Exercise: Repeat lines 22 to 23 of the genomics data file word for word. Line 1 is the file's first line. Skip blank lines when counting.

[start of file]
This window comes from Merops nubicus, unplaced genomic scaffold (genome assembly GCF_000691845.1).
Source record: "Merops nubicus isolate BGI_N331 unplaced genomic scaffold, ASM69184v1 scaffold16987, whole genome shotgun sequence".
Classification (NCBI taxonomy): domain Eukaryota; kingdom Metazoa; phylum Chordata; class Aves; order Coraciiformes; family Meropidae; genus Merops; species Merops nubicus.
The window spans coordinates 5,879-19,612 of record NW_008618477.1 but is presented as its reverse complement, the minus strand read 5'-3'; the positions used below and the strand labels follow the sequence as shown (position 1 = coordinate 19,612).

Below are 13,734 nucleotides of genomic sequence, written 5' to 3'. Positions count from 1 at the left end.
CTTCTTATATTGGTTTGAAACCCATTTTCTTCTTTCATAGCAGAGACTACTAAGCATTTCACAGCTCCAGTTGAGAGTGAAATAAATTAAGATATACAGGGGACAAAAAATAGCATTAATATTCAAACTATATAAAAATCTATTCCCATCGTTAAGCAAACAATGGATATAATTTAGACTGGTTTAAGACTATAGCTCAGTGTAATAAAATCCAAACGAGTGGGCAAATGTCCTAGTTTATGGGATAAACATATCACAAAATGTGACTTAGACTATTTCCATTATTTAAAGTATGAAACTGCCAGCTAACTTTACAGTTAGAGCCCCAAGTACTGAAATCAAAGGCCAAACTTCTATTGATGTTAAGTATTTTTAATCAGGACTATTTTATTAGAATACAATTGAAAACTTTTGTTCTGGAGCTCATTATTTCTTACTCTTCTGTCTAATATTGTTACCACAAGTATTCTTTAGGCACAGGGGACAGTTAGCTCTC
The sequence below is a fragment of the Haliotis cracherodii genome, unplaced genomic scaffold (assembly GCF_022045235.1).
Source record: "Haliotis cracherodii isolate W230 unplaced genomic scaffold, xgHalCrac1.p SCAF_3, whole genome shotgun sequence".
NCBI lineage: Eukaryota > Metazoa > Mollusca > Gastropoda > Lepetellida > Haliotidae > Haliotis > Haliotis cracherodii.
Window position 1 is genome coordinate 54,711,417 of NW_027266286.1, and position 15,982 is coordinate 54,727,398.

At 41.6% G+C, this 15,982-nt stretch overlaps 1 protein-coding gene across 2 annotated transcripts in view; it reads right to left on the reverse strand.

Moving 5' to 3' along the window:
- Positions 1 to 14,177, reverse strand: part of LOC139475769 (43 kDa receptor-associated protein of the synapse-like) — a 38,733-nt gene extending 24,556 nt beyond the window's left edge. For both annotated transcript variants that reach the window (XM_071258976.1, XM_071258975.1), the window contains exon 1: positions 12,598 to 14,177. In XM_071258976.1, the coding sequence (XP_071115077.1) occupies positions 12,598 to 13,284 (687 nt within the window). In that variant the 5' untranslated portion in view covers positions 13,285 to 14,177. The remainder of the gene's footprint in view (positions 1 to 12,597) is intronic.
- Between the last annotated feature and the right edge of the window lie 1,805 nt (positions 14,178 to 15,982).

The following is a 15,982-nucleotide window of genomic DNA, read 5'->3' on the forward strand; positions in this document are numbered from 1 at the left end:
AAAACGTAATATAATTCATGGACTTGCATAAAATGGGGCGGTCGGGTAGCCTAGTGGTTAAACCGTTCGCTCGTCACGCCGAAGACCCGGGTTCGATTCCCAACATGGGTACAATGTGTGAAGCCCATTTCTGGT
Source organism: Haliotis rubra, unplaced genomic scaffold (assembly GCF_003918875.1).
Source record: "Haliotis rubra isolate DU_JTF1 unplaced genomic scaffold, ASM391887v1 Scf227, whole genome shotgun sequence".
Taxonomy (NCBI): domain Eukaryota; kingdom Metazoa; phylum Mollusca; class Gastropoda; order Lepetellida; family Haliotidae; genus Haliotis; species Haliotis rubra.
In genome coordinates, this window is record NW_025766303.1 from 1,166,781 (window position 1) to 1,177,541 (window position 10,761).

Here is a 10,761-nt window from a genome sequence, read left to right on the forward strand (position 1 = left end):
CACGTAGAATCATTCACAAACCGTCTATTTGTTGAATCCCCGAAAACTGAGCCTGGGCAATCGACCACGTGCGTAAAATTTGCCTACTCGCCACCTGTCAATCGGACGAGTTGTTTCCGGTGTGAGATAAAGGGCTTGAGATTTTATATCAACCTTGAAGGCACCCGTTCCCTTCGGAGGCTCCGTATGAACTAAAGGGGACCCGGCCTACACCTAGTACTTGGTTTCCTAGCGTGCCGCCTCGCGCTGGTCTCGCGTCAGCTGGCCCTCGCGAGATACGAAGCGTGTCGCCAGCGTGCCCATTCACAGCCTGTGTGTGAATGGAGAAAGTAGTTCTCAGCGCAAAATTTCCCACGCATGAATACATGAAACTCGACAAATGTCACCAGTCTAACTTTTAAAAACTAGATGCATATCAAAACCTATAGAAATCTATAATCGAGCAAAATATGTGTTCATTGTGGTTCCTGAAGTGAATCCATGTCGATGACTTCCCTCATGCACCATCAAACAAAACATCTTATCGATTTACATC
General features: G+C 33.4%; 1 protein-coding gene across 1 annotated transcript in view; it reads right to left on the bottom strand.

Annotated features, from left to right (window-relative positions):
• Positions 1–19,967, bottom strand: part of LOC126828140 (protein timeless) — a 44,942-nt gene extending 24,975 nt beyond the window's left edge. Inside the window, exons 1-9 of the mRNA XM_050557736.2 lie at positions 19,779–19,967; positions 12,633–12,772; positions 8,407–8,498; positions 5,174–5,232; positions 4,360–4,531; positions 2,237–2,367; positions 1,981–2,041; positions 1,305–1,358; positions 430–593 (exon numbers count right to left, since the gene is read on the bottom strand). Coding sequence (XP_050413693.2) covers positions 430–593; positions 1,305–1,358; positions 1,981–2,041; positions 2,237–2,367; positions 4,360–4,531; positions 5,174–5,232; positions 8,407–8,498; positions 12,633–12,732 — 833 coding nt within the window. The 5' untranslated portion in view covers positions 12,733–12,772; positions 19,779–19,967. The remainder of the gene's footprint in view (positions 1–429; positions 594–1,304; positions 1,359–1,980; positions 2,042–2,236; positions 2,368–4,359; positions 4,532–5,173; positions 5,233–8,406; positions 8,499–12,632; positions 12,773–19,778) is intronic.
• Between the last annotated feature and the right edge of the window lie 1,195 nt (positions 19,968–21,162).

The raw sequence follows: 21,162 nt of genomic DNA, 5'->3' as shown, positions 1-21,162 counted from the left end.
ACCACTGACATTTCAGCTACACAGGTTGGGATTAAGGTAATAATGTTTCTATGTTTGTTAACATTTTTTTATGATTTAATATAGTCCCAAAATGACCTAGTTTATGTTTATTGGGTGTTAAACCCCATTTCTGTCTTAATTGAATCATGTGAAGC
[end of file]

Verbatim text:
CACGTAGAATCATTCACAAACCGTCTATTTGTTGAATCCCCGAAAACTGAGCCTGGGCAATCGACCACGTGCGTAAAATTTGCCTACTCGCCACCTGTCAATCGGACGAGTTGTTTCCGGTGTGAGATAAAGGGCTTGAGATTTTATATCAACCTTGAAGGCACCCGTTCCCTTCGGAGGCTCCGTATGAACTAAAGGGGACCCGGCCTACACCTAGTACTTGGTTTCCTAGCGTGCCGCCTCGCGCTGGTCTCGCGTCAGCTGGCCCTCGCGAGATACGAAGCGTGTCGCCAGCGTGCCCATTCACAGCCTGTGTGTGAATGGAGAAAGTAGTTCTCAGCGCAAAATTTCCCACGCATGAATACATGAAACTCGACAAATGTCACCAGTCTAACTTTTAAAAACTAGATGCATATCAAAACCTATAGAAATCTATAATCGAGCAAAATATGTGTTCATTGTGGTTCCTGAAGTGAATCCATGTCGATGACTTCCCTCATGCACCATCAAACAAAACATCTTATCGATTTACATC
General features: G+C 33.4%; 1 protein-coding gene across 1 annotated transcript in view; it reads right to left on the bottom strand.